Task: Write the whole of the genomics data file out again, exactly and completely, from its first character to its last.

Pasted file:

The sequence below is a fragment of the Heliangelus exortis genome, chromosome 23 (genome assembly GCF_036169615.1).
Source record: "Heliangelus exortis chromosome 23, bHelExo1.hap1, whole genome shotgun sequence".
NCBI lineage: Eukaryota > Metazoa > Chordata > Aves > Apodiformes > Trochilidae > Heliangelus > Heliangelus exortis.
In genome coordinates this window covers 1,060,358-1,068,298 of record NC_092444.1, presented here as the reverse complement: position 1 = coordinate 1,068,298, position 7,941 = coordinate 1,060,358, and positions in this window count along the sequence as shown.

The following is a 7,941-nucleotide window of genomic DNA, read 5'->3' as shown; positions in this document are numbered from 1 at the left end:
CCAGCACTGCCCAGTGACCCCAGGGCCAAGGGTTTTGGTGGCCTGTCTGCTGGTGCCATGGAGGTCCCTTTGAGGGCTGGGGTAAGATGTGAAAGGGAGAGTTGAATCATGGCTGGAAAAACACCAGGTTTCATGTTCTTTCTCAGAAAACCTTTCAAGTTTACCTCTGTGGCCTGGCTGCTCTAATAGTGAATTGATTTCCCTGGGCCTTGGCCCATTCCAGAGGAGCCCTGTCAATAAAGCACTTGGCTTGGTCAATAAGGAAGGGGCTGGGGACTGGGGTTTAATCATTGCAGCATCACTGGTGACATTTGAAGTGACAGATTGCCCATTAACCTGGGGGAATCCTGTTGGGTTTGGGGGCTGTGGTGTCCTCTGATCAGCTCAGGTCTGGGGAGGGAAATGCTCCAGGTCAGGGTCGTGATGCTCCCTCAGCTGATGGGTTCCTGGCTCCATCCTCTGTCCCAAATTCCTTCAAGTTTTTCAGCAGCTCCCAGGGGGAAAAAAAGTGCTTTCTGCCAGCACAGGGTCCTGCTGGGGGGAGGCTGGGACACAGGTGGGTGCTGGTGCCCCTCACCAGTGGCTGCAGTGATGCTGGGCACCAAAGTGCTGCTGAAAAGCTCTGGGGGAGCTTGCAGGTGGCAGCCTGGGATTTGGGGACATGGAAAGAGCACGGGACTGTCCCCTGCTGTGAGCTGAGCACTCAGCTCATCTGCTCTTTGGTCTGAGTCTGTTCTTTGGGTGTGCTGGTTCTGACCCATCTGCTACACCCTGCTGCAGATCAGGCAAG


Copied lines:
The sequence below is a fragment of the Heliangelus exortis genome, chromosome 23 (genome assembly GCF_036169615.1).
Source record: "Heliangelus exortis chromosome 23, bHelExo1.hap1, whole genome shotgun sequence".
NCBI lineage: Eukaryota > Metazoa > Chordata > Aves > Apodiformes > Trochilidae > Heliangelus > Heliangelus exortis.
In genome coordinates this window covers 1,060,358-1,068,298 of record NC_092444.1, presented here as the reverse complement: position 1 = coordinate 1,068,298, position 7,941 = coordinate 1,060,358, and positions in this window count along the sequence as shown.

The following is a 7,941-nucleotide window of genomic DNA, read 5'->3' as shown; positions in this document are numbered from 1 at the left end:
CCAGCACTGCCCAGTGACCCCAGGGCCAAGGGTTTTGGTGGCCTGTCTGCTGGTGCCATGGAGGTCCCTTTGAGGGCTGGGGTAAGATGTGAAAGGGAGAGTTGAATCATGGCTGGAAAAACACCAGGTTTCATGTTCTTTCTCAGAAAACCTTTCAAGTTTACCTCTGTGGCCTGGCTGCTCTAATAGTGAATTGATTTCCCTGGGCCTTGGCCCATTCCAGAGGAGCCCTGTCAATAAAGCACTTGGCTTGGTCAATAAGGAAGGGGCTGGGGACTGGGGTTTAATCATTGCAGCATCACTGGTGACATTTGAAGTGACAGATTGCCCATTAACCTGGGGGAATCCTGTTGGGTTTGGGGGCTGTGGTGTCCTCTGATCAGCTCAGGTCTGGGGAGGGAAATGCTCCAGGTCAGGGTCGTGATGCTCCCTCAGCTGATGGGTTCCTGGCTCCATCCTCTGTCCCAAATTCCTTCAAGTTTTTCAGCAGCTCCCAGGGGGAAAAAAAGTGCTTTCTGCCAGCACAGGGTCCTGCTGGGGGGAGGCTGGGACACAGGTGGGTGCTGGTGCCCCTCACCAGTGGCTGCAGTGATGCTGGGCACCAAAGTGCTGCTGAAAAGCTCTGGGGGAGCTTGCAGGTGGCAGCCTGGGATTTGGGGACATGGAAAGAGCACGGGACTGTCCCCTGCTGTGAGCTGAGCACTCAGCTCATCTGCTCTTTGGTCTGAGTCTGTTCTTTGGGTGTGCTGGTTCTGACCCATCTGCTACACCCTGCTGCAGATCAGGCAAG